This question was prompted by the headline on October 15, 2020 that the Senate Judiciary Committee will vote on whether to subpoena the CEO of Twitter for suppressing certain political content. This led me to wonder whether or not social media companies in the US can legally curate user content however they want. This has been asked on the site, and the answer seems to be that they can (with the possible exception of state law in California).

So if Twitter has not violated any federal laws, it led me to wonder if it is constitutional for the CEO to be subpoenaed by congress? Can congress compel any person or company to appear before them for any reason? Or do they need to state some probable cause that laws have been broken in order to do so? If he wanted to challenge the subpoena, would this CEO have a valid argument (ignoring political considerations)?

1 Answer 1


Congress can compel any person or company to appear before them for any reason: this article and this more extensive review give overviews of Congressional subpoena power. Watkins v. United States, 354 U.S. 178 affirms the power of Congress to investigate matters that could bear on the actions of Congress, but also draws lines on what kinds of questions can be asked.

It is unquestionably the duty of all citizens to cooperate with the Congress in its efforts to obtain the facts needed for intelligent legislative action. It is their unremitting obligation to respond to subpoenas, to respect the dignity of the Congress and its committees, and to testify fully with respect to matters within the province of proper investigation. This, of course, assumes that the constitutional rights of witnesses will be respected by the Congress as they are in a court of justice. The Bill of Rights is applicable to investigations as to all forms of governmental action. Witnesses cannot be compelled to give evidence against themselves. They cannot be subjected to unreasonable search and seizure. Nor can the First Amendment freedoms of speech, press, religion, or political belief and association be abridged.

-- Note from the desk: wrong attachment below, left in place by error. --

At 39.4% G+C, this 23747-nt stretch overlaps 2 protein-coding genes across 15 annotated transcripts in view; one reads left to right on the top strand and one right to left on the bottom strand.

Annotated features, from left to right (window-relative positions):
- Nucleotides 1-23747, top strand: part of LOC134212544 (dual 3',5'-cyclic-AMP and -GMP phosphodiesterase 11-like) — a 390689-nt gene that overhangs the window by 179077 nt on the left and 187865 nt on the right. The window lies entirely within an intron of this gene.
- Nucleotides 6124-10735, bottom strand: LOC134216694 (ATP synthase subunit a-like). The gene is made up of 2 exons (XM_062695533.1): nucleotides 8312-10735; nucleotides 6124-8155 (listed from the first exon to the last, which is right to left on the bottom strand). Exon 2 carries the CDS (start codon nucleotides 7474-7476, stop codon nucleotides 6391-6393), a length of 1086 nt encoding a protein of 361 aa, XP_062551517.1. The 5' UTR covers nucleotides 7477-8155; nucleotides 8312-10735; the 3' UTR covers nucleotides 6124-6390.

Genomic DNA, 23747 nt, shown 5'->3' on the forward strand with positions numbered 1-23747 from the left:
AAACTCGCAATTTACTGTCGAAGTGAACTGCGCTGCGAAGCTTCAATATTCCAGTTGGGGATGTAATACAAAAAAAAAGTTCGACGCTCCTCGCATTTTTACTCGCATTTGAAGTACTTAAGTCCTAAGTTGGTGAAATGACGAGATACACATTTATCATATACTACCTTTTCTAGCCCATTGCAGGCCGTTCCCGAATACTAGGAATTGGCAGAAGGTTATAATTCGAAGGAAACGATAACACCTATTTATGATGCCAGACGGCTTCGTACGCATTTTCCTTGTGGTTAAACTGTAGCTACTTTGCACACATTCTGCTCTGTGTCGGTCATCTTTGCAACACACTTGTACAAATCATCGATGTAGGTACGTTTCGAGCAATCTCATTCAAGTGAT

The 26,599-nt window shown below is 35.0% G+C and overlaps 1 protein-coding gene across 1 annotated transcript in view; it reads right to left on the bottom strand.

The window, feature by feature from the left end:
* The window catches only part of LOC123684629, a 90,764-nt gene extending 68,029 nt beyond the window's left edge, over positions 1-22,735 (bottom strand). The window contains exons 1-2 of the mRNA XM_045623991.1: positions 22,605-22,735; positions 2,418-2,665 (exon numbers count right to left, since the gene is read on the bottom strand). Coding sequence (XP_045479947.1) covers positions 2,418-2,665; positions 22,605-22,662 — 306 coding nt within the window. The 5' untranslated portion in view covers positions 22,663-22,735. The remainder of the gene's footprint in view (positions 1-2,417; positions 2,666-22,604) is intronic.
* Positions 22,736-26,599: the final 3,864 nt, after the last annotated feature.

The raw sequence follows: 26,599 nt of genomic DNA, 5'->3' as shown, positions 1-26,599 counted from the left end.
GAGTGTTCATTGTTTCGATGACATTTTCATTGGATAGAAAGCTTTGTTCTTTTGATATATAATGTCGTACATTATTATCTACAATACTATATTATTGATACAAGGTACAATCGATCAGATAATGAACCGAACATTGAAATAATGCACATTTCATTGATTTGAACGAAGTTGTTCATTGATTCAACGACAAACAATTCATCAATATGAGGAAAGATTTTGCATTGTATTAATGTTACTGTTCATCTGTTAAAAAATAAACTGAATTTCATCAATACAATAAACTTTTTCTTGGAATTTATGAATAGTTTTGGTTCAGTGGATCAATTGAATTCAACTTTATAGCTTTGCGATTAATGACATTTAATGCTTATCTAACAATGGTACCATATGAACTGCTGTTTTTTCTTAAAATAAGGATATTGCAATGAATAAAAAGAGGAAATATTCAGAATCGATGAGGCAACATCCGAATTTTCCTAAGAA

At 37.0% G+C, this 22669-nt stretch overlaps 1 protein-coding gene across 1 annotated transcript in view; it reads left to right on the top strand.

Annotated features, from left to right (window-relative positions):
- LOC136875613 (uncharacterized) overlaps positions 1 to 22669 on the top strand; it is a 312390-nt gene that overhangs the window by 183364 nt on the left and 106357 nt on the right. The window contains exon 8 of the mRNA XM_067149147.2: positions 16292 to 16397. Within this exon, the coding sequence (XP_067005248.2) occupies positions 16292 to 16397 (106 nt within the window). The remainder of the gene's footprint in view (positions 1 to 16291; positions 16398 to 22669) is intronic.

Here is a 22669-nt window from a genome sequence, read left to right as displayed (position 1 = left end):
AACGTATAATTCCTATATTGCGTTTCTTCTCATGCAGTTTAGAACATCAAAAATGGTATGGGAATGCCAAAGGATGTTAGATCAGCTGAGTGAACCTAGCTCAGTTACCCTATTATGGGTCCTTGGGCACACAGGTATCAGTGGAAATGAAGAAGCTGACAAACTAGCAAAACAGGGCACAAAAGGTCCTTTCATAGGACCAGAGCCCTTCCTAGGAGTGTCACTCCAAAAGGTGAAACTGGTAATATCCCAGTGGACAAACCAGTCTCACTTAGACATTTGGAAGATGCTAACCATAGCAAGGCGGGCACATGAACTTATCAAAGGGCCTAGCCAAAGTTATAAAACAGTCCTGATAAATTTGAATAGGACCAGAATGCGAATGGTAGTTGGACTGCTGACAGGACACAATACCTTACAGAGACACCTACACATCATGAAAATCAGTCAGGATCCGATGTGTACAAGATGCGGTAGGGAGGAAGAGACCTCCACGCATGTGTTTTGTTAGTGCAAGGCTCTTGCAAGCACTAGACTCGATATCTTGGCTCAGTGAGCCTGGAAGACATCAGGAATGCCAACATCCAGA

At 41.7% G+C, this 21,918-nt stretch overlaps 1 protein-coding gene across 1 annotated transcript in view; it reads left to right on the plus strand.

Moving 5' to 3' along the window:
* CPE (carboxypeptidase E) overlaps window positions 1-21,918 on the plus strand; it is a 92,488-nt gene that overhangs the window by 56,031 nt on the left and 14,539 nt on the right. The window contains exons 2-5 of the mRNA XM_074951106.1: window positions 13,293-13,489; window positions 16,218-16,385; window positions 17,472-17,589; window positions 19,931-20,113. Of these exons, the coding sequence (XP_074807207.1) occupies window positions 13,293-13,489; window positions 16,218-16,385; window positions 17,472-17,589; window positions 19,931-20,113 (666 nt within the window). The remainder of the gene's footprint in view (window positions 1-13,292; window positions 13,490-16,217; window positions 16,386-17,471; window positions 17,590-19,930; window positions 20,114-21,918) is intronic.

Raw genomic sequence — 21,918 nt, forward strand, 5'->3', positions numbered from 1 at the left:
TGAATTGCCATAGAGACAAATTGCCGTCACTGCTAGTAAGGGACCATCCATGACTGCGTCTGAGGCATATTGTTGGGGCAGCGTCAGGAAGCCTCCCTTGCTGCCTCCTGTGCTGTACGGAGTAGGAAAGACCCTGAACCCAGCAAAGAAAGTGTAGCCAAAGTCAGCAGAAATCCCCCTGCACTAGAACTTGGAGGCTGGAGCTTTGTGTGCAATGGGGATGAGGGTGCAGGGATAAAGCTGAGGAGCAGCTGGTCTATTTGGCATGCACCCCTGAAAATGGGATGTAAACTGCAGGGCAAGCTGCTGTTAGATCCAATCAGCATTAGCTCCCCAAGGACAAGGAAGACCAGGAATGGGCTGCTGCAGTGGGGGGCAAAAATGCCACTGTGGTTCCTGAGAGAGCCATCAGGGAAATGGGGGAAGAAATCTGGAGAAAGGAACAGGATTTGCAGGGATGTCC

Congress has the power to enact laws (and it not charged with the duty to investigate federal crimes, which is in the domain of the executive branch). So if Congress wants to find out whether they should pass a law, they can subpoena people and ask them questions. In the case of Watkins, an individual was interrogated regarding his personal life. He refused to answer, stating that "I do not believe that such questions are relevant to the work of this committee nor do I believe that this committee has the right to undertake the public exposure of persons because of their past activities". The Supreme Court concluded that while it is an offense to refuse to answer questions "pertinent to the question under inquiry", the Court could not figure out with reasonable certainty what the inquiry was about. BTW the holdings section of this opinion (in 1957) ranges a-y, which is a remarkably nuanced and non-committal collection of holdings, which can be summarized by saying that the court found the question to likely be "off-topic".

If Congress wants to contemplate passing a law to restrict Twitter, it can subpoena anyone it wants to. There is an unresolved question regarding subpoenaing the executive branch (specifically, the role of executive privilege, where POTUS can shift the burden of proof to Congress to establish their right to interrogate the executive branch).

  • TL;DR: Yes, Congress can pointlessly waste your time with a subpoena.
    – EvilSnack
    Oct 15, 2020 at 23:14
  • Could a court be asked to regard a continuous stream of harassing subpoenas as a Constitutionally-forbidden bill of attainder?
    – supercat
    Sep 19, 2022 at 17:42

You must log in to answer this question.

Not the answer you're looking for? Browse other questions tagged .